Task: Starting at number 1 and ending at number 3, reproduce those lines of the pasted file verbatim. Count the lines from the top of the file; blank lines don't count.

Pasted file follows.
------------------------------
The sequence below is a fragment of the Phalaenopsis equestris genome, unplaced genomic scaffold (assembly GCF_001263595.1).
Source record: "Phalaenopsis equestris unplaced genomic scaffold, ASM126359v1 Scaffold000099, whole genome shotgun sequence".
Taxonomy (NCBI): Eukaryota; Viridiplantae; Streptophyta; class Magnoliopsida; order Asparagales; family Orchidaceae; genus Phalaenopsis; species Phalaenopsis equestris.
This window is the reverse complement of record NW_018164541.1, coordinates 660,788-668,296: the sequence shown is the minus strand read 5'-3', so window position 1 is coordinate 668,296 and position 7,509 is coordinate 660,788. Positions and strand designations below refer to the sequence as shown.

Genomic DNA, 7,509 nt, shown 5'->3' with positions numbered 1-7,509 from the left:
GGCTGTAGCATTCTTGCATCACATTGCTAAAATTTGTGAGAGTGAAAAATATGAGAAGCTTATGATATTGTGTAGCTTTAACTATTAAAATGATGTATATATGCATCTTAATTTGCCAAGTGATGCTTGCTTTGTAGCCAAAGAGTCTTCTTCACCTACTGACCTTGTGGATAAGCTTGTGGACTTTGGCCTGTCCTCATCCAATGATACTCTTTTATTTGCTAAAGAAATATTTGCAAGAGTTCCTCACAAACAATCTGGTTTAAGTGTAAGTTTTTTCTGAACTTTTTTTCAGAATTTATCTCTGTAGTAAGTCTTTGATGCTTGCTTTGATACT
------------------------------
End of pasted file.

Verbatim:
The sequence below is a fragment of the Phalaenopsis equestris genome, unplaced genomic scaffold (assembly GCF_001263595.1).
Source record: "Phalaenopsis equestris unplaced genomic scaffold, ASM126359v1 Scaffold000099, whole genome shotgun sequence".
Taxonomy (NCBI): Eukaryota; Viridiplantae; Streptophyta; class Magnoliopsida; order Asparagales; family Orchidaceae; genus Phalaenopsis; species Phalaenopsis equestris.